Toro Rosso could be F1`s surprise package
Toro Rosso, the little sister team to Formula One champions Red Bull, may see more of the limelight when the season starts in Australia this month.
London: Toro Rosso, the little sister team to Formula One champions Red Bull, may see more of the limelight when the season starts in Australia this month.
Pre-season testing, a phoney war in which teams have in the past been known to `sandbag` by running light on fuel to impress would-be sponsors or fool rivals, can lead to false dawns of course.
The fact that Toro Rosso have looked good at the Spanish circuits used in testing has already attracted attention, and the word in the paddock is that the team`s STR6 car could be a big step up for last year`s ninth-placed team.
If that proves the case, then the pressure will be on Switzerland`s Sebastien Buemi and Spain`s Jaime Alguersuari to get the most from the equipment and show their worth.
"The Toro Rosso looks ridiculously fast," 2008 world champion Lewis Hamilton told reporters at a recent McLaren event.
"I think they have made a huge step forward," Renault`s Nick Heidfeld told reporters at the last pre-season test in Barcelona last week.
"They have looked good in all the last tests. Also, if you look at their car it looks quite nice and special.
"It will be a surprise to many people but not so much to us working here every day. I am sure they will make a big jump forward."
Renault team boss Eric Boullier concurred: "They definitely have done a very good job and their car looks fast. I think it`s how they develop the car during the year which will be crucial to confirm it or not."
The Italian-based team were the paupers of the travelling circus under their former guise of Minardi, owned then by Australian aviation entrepreneur Paul Stoddart.
Stoddart sold them to Red Bull`s billionaire owner Dietrich Mateschitz at the end of 2005 and the team became financially stable as well as benefiting from the expertise of Red Bull designer Adrian Newey.
Toro Rosso won the Italian Grand Prix from pole position in 2008, their only victory to date, and that year they managed their highest placing of sixth overall with current world champion Sebastian Vettel.
Since then, it has been a struggle.
In 2009 they were 10th out of 10 and last year, when the rules forced them to design their car in-house and they lacked their own wind tunnel, they ended up last of the established teams.
This year`s car, with a `double floor` concept harking back to Ferraris of the early 1990s, is much more adventurous while the banning of last season`s double diffusers and F-ducts has also helped to narrow the performance gap.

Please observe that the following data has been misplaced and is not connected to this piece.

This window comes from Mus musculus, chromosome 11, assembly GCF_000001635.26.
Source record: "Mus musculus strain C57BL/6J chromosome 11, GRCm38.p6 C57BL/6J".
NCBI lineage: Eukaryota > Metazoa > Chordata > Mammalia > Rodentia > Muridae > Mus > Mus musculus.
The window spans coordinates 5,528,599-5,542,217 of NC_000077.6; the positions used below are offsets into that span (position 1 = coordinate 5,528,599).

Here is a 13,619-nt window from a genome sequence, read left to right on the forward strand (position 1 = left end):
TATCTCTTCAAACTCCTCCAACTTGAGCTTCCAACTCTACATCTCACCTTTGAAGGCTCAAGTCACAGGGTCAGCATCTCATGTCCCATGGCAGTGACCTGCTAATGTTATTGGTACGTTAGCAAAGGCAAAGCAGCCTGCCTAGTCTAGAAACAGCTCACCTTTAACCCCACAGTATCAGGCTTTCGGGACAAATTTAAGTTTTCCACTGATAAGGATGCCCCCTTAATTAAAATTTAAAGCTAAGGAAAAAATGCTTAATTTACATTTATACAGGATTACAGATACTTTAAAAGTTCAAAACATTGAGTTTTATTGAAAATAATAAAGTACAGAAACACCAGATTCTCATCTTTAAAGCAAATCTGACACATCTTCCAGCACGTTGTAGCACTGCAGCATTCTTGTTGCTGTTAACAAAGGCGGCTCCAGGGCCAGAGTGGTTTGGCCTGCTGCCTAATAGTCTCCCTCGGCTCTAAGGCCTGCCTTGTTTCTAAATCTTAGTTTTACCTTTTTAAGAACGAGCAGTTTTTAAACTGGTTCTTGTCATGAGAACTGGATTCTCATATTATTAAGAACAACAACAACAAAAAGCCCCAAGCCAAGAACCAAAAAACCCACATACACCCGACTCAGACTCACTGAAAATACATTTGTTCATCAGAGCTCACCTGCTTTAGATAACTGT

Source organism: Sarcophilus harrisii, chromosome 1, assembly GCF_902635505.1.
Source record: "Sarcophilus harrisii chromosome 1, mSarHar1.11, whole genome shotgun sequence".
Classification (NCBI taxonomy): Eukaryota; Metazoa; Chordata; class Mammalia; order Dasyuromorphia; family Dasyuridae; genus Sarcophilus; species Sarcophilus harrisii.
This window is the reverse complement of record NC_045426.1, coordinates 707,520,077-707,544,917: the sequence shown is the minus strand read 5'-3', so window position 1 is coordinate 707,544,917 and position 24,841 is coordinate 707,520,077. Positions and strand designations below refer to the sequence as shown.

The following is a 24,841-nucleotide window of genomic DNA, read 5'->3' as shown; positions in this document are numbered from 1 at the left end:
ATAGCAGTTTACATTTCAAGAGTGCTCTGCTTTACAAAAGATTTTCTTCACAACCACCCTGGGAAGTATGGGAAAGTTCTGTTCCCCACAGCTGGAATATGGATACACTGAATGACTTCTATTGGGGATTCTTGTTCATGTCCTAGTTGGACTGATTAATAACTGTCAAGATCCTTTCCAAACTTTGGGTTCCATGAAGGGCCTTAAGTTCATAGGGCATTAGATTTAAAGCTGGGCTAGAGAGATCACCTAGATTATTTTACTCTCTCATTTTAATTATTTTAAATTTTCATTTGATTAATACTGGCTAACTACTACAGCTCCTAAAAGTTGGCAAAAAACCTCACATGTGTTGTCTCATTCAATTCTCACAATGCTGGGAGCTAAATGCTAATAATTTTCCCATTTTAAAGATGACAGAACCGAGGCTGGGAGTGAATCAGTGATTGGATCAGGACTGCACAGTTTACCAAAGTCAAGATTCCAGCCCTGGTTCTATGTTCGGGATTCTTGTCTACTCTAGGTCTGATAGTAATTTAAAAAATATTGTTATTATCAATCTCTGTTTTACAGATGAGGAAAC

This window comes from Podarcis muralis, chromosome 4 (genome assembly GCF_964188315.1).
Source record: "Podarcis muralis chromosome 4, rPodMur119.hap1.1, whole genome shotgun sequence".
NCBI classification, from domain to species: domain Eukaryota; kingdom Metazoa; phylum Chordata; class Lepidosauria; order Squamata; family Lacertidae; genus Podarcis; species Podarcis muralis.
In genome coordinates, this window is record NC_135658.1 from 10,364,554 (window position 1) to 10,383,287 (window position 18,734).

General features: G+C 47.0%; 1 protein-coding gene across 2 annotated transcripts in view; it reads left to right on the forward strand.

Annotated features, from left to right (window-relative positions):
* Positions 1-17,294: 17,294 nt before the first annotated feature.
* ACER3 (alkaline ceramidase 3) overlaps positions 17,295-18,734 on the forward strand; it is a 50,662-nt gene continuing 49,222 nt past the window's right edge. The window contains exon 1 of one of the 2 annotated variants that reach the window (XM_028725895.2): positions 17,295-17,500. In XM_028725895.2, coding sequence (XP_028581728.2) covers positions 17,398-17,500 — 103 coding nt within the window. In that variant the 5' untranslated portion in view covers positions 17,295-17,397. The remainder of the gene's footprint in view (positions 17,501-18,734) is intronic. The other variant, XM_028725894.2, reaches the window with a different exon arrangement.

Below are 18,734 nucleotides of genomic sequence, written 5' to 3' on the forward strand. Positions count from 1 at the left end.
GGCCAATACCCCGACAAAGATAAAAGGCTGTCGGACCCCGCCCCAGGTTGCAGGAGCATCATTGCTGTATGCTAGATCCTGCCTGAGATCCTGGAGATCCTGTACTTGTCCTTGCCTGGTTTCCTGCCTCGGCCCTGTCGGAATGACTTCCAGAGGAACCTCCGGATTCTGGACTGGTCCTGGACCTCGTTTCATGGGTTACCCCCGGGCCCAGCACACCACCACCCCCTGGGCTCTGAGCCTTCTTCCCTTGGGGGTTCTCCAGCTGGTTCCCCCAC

"I think the car is good, the team has done a really good job in one winter, they`ve worked very hard," Alguersuari, now in his second full season, told reporters in Barcelona.
"But I think we are looking better than what everyone thinks to be honest."
"It doesn`t mean I underestimate my team and myself but I am realistic and I know that if we are in front of Force India and maybe Sauber it will be a really good season for us."
At the new car`s launch at the beginning of February, team bosses struck an equally cautious note and said they were aiming for eighth place.
"The change in rules has led us to make some changes and yes, we think we have been a little bit more ambitious than last year," said technical director Giorgio Ascanelli, who worked for Ferrari in the 1980s and 1990s.
Alguersuari expected the team, who have promising Australian Daniel Ricciardo as reserve, to be able to improve the car throughout the year.
"I think development will be better than last year," he said. "We know last year the F-duct was a big handbrake for all of us, so this year without the F-duct will be a bit easier for us, we can develop more the aero balance of the car."
"So I really hope we can develop a bit more and maybe we can stay on the points during the midseason and definitely at the end of the year."
The Spaniard said any focus on lap times would be misguided because getting the most out of the new Pirelli tyres was now the key concern.
"Lewis said one thing about the races this year which was very serious and he was completely right, 100 percent," said Alguersuari.
"This year we are not going to see the drivers pushing to go for the lap time, to go fast. This year we will see the drivers just taking care of their tyres, taking care the rear tyres do not degrade and obviously to be very gentle and very smooth on the driving side."